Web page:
Longannet closure undermines a balanced energy policy

We had final confirmation today that Longannet coal-fired power station is to close by the end of March 2016. Not unexpected given Scottish Power’s announcement earlier this year when it wasn’t selected by National Grid for the voltage capacity contract, but a big blow to workers at the plant and the wider Fife economy.

Longannet, which opened in 1972, is one of the biggest coal-fired power stations in Europe. In fact, it has several power units under the same roof, providing flexible generating capacity that Scotland is now desperately short of. The power station employs more than 230 staff, but Scottish Power said it hoped to avoid compulsory redundancies.

Scottish Power, said the high cost of connecting to the grid was to blame. It is certainly the case that discriminatory transmission charges have played a significant role in the closure. Ofgem’s long delayed Project TransmiT has made only small changes to the extra charges that fall on Scottish and North of England generators.

In March, I set out two other reasons for closure. One is company indifference, with only limited investment, partly caused by the parent company’s capital funding pressures. The other is UK and Scottish government energy policy. The reliance on intermittent wind power means that we are having to import energy from England for part of one day in five. The closure of Longannet will undoubtably increase that reliance.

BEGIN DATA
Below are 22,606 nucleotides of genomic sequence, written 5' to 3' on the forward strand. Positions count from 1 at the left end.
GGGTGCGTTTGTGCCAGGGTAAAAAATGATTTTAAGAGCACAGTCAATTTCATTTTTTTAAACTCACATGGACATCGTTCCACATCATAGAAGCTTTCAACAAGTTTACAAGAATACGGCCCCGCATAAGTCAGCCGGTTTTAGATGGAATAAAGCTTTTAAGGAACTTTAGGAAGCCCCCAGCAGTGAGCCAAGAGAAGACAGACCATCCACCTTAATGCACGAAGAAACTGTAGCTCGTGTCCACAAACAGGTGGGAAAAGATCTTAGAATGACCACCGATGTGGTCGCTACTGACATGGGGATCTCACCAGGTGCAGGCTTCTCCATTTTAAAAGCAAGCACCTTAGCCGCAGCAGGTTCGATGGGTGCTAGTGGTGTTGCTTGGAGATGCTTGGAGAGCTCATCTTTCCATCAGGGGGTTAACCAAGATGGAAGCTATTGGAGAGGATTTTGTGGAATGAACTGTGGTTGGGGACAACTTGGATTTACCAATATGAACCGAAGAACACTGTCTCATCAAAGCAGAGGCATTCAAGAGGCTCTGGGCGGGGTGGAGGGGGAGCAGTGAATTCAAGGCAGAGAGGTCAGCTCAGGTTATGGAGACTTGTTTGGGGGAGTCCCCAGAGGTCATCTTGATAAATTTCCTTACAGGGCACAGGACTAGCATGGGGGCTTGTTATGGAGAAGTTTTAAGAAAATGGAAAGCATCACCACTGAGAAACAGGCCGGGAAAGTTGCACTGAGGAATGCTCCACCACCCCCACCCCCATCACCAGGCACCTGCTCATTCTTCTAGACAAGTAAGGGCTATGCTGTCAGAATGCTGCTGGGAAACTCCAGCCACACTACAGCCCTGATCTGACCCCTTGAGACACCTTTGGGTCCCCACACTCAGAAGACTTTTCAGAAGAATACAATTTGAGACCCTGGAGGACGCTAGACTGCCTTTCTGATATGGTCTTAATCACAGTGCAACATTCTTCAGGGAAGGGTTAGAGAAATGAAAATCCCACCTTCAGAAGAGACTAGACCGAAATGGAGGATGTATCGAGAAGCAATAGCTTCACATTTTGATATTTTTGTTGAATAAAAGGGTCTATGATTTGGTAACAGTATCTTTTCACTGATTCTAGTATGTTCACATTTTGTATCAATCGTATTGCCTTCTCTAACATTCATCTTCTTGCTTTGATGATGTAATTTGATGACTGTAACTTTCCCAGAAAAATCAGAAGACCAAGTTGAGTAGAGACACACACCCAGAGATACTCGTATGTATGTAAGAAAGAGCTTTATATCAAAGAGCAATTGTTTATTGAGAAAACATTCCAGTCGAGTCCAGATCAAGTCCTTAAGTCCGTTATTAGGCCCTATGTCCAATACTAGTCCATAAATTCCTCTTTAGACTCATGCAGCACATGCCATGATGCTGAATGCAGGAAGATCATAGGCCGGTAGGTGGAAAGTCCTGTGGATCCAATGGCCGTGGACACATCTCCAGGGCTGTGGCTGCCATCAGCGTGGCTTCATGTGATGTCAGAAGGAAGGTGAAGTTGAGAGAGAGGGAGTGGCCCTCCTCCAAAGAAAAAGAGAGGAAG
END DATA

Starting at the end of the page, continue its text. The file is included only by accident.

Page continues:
National Grid accepts in their Future Energy Scenarios that the UK faces a tighter energy crunch than last year, with more contingency measures needed to ensure the lights stay on. The gap between total electricity generating capacity and peak demand would fall to just 1.2% without measures in place such as paying moth-balled power plants, like Peterhead in Scotland, to be ready to come online and paying factories to be prepared to power down if needed. These are tight margins and it would have been prudent to keep Longannet going until new capacity kicks in from 2018.

Scottish Power has also confirmed that it is abandoning plans to build a new gas-fired power station at Cockenzie in East Lothian. Again not unexpected, given the economics of gas plants and discriminatory transmission charges. However, that would have provided dispatchable power to balance the system in Scotland.

Scotland needs a balanced energy generation policy. Today’s announcements means the balance will be coming from elsewhere in the UK. It also remains to be seen if there is enough capacity in the system to keep the lights on if we have a cold winter.


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